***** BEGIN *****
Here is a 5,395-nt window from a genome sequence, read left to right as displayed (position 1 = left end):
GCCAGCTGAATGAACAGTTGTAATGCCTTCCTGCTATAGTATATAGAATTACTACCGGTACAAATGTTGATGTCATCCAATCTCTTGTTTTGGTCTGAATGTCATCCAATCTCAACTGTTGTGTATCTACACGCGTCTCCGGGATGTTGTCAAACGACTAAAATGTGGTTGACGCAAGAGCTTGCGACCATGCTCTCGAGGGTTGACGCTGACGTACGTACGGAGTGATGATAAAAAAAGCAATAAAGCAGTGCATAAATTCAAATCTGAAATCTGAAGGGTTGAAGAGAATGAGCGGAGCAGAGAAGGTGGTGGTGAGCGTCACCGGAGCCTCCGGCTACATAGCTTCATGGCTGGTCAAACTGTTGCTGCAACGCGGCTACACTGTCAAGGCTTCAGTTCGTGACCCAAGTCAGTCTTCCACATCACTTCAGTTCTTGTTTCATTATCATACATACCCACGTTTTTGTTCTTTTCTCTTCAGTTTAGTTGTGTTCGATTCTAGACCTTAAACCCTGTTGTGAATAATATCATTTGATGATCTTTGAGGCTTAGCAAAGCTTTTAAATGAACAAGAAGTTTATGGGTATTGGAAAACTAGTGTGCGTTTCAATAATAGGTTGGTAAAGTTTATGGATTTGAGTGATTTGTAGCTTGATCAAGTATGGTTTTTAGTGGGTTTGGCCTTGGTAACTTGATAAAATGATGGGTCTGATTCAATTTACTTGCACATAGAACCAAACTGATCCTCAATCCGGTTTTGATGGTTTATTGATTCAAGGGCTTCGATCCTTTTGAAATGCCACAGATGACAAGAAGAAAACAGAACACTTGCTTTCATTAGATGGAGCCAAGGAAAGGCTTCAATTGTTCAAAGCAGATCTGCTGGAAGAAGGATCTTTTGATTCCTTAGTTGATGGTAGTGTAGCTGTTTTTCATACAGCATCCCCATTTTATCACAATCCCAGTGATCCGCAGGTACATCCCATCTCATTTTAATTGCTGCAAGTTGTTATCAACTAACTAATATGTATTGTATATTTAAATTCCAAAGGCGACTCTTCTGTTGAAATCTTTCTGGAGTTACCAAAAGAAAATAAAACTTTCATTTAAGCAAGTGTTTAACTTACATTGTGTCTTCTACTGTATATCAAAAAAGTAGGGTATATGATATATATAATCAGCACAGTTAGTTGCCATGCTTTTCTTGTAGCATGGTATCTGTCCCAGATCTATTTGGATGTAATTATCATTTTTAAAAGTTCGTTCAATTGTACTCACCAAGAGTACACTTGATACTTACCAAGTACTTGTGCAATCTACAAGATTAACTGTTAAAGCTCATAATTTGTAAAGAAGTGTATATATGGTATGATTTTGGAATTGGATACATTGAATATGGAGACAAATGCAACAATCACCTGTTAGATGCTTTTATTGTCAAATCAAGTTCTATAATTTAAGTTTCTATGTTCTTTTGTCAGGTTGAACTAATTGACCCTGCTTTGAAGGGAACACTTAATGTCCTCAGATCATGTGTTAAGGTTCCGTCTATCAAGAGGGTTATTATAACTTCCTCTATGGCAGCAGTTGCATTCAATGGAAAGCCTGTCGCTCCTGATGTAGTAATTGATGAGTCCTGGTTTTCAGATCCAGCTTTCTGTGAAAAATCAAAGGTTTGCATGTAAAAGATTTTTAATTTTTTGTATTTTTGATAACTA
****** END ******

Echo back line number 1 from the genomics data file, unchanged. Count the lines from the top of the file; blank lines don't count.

Here is a 5,395-nt window from a genome sequence, read left to right as displayed (position 1 = left end):